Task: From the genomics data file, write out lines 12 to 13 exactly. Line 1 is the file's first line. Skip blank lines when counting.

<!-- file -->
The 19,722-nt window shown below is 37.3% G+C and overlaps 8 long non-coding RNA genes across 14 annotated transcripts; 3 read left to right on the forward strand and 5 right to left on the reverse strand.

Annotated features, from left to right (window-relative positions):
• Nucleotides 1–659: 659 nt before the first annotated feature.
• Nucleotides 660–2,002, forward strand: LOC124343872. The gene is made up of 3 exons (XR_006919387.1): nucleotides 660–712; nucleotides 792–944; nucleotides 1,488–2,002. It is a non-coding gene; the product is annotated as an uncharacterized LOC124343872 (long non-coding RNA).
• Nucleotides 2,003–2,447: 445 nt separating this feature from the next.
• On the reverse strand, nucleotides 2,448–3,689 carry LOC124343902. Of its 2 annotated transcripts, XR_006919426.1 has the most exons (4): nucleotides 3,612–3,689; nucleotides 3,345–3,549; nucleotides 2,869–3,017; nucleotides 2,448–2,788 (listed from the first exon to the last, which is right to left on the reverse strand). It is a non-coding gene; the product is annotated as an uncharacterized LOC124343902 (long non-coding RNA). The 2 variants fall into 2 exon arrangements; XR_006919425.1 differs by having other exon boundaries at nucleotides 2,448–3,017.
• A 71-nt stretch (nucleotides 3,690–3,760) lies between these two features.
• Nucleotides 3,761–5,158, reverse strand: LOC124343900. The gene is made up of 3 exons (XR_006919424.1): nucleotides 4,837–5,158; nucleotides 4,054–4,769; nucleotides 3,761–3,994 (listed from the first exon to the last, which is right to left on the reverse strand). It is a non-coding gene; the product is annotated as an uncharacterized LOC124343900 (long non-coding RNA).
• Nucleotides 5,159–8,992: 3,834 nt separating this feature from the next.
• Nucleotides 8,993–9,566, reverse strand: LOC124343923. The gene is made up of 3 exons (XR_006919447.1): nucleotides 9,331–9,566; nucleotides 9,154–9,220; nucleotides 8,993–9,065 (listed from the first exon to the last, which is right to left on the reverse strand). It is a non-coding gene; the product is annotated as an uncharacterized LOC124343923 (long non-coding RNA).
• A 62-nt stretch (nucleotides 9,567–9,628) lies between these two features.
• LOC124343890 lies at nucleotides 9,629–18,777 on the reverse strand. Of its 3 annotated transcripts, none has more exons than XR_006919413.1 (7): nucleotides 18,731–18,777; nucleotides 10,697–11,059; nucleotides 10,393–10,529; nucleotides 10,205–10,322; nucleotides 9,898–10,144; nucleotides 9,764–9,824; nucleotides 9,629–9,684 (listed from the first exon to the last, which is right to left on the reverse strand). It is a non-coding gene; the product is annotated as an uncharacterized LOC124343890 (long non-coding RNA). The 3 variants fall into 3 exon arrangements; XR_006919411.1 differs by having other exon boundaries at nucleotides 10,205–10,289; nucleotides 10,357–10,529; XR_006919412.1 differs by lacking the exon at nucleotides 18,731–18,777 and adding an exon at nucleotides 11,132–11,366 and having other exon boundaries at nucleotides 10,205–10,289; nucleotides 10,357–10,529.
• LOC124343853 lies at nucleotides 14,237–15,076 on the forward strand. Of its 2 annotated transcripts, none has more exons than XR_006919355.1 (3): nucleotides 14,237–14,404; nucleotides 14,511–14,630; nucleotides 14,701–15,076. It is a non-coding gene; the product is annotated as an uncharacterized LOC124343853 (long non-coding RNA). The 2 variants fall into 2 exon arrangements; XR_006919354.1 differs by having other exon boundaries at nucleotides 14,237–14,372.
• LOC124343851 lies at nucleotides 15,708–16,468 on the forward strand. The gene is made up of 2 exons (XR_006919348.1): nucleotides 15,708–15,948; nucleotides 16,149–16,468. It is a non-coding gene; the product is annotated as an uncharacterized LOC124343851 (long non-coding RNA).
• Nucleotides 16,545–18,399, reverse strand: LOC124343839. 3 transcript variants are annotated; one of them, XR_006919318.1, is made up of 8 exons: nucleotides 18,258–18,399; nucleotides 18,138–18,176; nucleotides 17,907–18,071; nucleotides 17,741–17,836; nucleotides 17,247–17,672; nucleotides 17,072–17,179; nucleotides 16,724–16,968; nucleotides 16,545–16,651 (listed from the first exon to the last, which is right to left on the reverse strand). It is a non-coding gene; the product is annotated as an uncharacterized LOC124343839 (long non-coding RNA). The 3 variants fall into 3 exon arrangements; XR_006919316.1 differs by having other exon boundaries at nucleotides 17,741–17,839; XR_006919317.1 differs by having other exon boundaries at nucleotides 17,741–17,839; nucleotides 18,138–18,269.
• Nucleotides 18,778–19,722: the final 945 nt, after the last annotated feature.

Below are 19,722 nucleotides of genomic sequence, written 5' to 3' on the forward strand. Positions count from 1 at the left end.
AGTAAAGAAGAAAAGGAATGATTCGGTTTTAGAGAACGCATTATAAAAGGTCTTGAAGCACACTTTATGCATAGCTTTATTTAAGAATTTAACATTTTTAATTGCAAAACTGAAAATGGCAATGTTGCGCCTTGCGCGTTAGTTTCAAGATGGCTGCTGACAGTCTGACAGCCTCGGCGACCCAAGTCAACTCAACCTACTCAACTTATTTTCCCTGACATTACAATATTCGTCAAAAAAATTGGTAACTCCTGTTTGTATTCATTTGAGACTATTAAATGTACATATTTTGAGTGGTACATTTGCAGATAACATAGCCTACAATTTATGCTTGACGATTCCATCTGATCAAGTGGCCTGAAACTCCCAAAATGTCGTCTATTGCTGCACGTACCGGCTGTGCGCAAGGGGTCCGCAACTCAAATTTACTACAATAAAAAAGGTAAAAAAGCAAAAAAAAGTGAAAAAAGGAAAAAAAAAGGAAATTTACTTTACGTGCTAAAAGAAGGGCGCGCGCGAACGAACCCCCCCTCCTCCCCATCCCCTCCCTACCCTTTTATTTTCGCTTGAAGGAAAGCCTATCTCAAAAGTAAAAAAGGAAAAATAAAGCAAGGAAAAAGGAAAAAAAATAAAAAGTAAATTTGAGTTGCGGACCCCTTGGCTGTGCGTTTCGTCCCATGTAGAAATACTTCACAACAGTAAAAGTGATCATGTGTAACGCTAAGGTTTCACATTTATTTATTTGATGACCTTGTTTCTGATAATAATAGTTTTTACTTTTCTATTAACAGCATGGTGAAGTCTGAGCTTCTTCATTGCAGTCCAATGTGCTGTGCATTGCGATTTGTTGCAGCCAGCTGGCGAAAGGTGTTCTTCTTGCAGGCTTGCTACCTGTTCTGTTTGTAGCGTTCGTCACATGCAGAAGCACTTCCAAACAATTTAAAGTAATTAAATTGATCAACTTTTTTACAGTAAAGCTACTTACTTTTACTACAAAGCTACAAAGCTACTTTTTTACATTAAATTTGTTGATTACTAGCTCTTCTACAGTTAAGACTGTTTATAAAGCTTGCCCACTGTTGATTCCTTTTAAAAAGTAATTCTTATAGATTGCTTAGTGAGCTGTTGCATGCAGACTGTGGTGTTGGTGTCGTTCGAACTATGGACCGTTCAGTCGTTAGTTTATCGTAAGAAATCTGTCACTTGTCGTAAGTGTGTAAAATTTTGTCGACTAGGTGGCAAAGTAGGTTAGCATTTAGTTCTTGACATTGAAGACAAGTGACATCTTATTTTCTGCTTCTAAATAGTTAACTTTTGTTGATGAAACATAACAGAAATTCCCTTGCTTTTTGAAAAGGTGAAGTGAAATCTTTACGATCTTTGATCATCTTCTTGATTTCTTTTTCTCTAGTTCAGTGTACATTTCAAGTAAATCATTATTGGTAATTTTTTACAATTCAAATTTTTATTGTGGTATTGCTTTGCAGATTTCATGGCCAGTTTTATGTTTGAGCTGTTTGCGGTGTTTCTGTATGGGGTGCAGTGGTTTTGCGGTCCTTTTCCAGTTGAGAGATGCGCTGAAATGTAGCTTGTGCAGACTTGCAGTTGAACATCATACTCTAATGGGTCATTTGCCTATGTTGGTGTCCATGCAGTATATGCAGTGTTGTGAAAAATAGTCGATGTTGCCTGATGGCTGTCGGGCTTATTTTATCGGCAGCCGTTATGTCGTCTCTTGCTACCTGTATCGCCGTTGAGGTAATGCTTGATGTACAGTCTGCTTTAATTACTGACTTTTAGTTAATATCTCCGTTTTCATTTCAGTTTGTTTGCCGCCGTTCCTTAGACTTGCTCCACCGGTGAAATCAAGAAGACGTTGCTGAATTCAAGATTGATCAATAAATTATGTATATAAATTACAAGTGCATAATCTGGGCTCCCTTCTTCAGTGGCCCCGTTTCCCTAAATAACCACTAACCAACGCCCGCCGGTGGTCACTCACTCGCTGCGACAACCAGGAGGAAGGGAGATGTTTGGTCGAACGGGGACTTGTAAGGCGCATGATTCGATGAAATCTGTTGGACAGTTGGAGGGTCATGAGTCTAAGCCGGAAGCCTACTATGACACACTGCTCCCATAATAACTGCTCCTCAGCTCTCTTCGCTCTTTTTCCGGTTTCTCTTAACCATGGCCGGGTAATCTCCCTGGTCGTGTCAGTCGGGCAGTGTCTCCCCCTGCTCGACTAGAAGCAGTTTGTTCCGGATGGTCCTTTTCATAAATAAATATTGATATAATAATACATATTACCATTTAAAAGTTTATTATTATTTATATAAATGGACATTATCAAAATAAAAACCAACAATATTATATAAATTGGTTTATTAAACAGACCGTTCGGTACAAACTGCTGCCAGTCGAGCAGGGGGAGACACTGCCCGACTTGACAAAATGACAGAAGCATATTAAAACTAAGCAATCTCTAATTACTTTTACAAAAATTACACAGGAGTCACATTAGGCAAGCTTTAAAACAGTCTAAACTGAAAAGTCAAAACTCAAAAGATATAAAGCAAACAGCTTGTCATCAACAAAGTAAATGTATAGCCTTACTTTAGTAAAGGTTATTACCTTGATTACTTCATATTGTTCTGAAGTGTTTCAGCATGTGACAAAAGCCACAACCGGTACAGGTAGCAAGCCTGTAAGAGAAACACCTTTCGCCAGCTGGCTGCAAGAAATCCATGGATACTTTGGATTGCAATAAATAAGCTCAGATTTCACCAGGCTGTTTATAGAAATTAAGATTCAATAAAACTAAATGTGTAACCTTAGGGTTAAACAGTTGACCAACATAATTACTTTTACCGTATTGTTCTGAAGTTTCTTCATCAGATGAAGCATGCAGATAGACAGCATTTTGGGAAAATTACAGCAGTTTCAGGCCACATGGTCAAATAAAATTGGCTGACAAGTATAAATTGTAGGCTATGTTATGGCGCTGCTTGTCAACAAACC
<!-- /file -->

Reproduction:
• LOC124343890 lies at nucleotides 9,629–18,777 on the reverse strand. Of its 3 annotated transcripts, none has more exons than XR_006919413.1 (7): nucleotides 18,731–18,777; nucleotides 10,697–11,059; nucleotides 10,393–10,529; nucleotides 10,205–10,322; nucleotides 9,898–10,144; nucleotides 9,764–9,824; nucleotides 9,629–9,684 (listed from the first exon to the last, which is right to left on the reverse strand). It is a non-coding gene; the product is annotated as an uncharacterized LOC124343890 (long non-coding RNA). The 3 variants fall into 3 exon arrangements; XR_006919411.1 differs by having other exon boundaries at nucleotides 10,205–10,289; nucleotides 10,357–10,529; XR_006919412.1 differs by lacking the exon at nucleotides 18,731–18,777 and adding an exon at nucleotides 11,132–11,366 and having other exon boundaries at nucleotides 10,205–10,289; nucleotides 10,357–10,529.
• LOC124343853 lies at nucleotides 14,237–15,076 on the forward strand. Of its 2 annotated transcripts, none has more exons than XR_006919355.1 (3): nucleotides 14,237–14,404; nucleotides 14,511–14,630; nucleotides 14,701–15,076. It is a non-coding gene; the product is annotated as an uncharacterized LOC124343853 (long non-coding RNA). The 2 variants fall into 2 exon arrangements; XR_006919354.1 differs by having other exon boundaries at nucleotides 14,237–14,372.